Officials in the states of California and Maryland have reported that the number of cell phones confiscated in prisons increased 70% last year. In South Carolina, Gelinas said that 3,024 cell phones and components were found in its 24,000-inmate prison system during the last fiscal year — a 41% increase compared to the prior year.
And those numbers reflect only the cell-phone devices that have been confiscated; the actual number of contraband wireless devices used in correctional facilities likely is higher. Indeed, CellAntenna CEO Howard Melamed said that his company’s detection technology revealed 239 cell phones being used in a 400-inmate wing of a Texas correctional facility.
Given that inmates are prohibited from having cell phones in prisons, the revelation of such statistics typically is followed by questions about why security measures such as metal detectors, trained dogs and human searches have been unable to curb the problem.
In some cases, the security measures themselves may be lax, or they aren’t being executed effectively to prevent the introduction of cell phones into correctional facilities. But sources interviewed for this story also noted the sometimes-extraordinary resourcefulness of inmates to devise methods to sneak contraband into their cells. With almost endless time on their hands, inmates plot to transport cell-phone components into prison via methods as seemingly extreme as ingestion and excretion.
In addition, inmates with accomplices outside the prison are much more difficult to stop, with one popular method of delivery being the insertion of cell-phone components — which are shrinking with each generation of devices — into Nerf balls that can be launched over the walls of corrections facilities.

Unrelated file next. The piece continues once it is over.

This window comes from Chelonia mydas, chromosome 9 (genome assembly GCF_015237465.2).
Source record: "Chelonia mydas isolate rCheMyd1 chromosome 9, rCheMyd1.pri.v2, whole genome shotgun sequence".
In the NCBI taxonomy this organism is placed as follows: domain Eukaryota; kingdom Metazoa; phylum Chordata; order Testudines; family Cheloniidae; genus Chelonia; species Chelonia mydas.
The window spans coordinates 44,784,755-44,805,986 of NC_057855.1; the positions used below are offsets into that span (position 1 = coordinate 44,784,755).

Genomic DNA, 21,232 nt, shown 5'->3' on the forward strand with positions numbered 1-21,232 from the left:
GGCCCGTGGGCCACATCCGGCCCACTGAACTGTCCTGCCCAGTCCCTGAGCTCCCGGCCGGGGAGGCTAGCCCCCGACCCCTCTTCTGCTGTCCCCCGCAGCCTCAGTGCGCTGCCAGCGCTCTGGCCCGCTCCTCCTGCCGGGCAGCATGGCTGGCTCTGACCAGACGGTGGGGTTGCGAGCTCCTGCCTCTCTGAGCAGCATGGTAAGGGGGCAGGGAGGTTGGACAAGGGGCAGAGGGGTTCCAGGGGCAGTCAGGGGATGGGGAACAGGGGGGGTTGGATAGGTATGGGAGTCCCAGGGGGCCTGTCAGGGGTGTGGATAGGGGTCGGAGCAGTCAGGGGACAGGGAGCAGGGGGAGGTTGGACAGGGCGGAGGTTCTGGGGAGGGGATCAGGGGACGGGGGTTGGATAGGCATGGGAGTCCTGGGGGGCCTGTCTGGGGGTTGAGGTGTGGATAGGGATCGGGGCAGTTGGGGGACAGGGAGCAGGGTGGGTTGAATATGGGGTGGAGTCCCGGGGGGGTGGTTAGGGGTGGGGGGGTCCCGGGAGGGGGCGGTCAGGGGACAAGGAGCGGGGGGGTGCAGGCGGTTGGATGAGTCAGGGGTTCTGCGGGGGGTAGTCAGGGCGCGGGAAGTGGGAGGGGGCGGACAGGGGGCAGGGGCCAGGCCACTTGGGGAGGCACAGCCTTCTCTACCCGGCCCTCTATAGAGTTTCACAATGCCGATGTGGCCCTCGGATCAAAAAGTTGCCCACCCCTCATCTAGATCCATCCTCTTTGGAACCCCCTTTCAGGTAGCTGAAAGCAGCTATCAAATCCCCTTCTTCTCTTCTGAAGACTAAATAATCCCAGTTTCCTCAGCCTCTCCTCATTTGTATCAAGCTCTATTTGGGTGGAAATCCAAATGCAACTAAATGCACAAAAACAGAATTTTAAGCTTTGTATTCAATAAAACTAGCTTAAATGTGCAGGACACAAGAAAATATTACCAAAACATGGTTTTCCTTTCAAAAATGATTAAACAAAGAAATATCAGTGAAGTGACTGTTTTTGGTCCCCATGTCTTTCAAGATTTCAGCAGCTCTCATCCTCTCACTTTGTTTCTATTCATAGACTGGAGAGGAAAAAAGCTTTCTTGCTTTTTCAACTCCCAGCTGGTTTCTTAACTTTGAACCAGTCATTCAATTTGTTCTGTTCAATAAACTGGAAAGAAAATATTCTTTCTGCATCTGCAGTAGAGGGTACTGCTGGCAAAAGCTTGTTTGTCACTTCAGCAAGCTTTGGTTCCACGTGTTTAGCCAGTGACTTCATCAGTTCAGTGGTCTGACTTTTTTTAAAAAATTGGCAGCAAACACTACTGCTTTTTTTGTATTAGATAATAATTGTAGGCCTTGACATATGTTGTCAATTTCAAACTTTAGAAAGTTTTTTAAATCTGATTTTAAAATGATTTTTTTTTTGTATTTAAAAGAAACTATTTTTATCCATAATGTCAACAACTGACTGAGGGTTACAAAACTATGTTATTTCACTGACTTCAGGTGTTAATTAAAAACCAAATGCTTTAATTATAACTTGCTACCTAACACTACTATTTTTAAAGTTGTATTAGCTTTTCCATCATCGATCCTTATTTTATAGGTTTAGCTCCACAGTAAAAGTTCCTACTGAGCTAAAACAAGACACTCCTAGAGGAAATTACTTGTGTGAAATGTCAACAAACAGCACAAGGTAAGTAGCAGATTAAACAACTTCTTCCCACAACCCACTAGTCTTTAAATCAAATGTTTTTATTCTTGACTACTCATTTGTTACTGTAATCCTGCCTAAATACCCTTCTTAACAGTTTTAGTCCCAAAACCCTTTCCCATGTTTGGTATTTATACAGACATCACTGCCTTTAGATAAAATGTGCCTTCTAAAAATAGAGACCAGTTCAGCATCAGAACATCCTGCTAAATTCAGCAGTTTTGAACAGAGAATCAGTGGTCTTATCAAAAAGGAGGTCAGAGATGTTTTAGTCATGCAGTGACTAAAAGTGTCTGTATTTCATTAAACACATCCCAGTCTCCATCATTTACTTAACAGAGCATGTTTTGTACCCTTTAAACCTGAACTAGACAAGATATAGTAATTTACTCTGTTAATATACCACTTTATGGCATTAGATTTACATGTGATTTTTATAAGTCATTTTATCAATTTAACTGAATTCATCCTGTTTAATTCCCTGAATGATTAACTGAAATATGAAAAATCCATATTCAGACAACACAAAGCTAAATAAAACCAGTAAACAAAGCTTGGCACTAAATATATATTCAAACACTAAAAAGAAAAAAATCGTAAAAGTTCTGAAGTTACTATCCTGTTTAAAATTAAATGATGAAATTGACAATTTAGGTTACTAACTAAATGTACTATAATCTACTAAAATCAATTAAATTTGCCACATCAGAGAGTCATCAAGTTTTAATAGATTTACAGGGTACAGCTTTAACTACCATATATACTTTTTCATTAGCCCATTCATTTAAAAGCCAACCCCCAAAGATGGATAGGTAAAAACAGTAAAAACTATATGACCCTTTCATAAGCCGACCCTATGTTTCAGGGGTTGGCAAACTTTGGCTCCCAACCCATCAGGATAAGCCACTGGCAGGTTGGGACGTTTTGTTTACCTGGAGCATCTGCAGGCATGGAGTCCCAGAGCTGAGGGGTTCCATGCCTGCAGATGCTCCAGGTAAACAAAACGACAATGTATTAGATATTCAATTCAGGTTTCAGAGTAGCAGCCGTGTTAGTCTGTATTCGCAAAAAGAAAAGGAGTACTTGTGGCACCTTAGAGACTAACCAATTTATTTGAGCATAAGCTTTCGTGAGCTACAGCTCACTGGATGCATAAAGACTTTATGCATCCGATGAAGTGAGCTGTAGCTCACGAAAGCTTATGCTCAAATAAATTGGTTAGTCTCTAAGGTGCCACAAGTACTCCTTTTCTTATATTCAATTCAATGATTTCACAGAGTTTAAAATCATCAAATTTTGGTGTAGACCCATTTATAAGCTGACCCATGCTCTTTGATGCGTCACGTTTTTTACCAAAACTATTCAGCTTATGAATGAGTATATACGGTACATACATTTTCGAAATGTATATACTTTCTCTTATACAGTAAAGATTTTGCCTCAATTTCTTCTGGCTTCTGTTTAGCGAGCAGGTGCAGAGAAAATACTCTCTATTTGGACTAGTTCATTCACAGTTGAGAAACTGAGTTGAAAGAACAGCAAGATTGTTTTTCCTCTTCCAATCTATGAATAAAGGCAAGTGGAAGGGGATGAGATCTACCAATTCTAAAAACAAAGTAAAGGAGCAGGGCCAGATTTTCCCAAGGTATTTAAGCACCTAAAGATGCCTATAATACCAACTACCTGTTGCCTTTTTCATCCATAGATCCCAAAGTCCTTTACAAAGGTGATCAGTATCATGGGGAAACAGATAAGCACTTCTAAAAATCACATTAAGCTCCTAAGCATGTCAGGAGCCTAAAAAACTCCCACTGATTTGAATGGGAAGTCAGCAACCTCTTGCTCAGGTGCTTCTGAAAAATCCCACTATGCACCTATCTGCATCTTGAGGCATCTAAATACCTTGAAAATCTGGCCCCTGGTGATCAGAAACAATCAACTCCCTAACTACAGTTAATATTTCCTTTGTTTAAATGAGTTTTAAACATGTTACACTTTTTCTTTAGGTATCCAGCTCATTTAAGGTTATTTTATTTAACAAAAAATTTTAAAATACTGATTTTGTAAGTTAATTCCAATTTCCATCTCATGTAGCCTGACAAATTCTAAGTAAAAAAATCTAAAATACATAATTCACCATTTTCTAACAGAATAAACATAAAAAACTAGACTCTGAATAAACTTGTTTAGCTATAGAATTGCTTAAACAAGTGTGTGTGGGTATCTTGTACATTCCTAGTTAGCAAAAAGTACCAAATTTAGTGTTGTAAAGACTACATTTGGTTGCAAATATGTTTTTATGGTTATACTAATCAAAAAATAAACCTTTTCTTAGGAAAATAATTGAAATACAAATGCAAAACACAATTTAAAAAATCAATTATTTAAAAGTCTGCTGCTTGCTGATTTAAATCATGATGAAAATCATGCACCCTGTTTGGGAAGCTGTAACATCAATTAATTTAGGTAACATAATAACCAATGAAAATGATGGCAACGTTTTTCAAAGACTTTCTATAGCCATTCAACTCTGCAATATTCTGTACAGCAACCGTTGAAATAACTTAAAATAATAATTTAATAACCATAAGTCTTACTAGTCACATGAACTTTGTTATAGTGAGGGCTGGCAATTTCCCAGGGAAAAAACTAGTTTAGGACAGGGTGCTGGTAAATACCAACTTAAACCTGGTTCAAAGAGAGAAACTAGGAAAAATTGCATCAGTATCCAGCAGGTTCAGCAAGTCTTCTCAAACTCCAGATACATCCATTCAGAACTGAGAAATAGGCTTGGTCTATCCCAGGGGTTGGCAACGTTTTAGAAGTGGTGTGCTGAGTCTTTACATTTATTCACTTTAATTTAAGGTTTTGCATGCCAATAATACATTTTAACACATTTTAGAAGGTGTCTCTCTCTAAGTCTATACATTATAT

“[Contraband] stopped coming through the front door with visitors and corrupted staff and started coming over the fence line,” Gelinas said.
Regardless of the method used to secure a cell phone, the effort is worthwhile to the perpetrator. Inside prison walls, cell phones are the top contraband item among inmates, Gelinas said. Amit Malhotra, Tecore Networks’ vice president of marketing, echoed this sentiment.
“The going rate that I’ve heard of for a cell phone is between $2,500 and $4,000,” Malhotra said. “I heard a prison official say that this is more valuable than narcotics, in certain instances. If you think about what they are able to achieve once they get a cell phone, it is very valuable to them.”
With such a high demand, the idea of becoming a supplier can be tempting — too tempting for some guards and other correctional personnel who can double their salaries by selling two $30 prepaid cell phones monthly to inmates.
“I hire from the human race, so they do make mistakes,” said Joseph Higgs, superintendent for the Rappahannock Regional Jail in Stafford, Va. “I’ve had security officers that have gone bad, and we’ve had to terminate them for giving a cell phone to an inmate or trying to assist an inmate with a personal problem. We tell our staff, ‘These people are not your friends.’ But you live with them, you eat with them and you’re around them 24/7, and you sometimes forget that.”
Most agree that traditional security measures are not effective enough to resolve the issue of contraband cell phones in correctional facilities. However, technologies that detect device usage and even provide location information for the caller have gained some traction.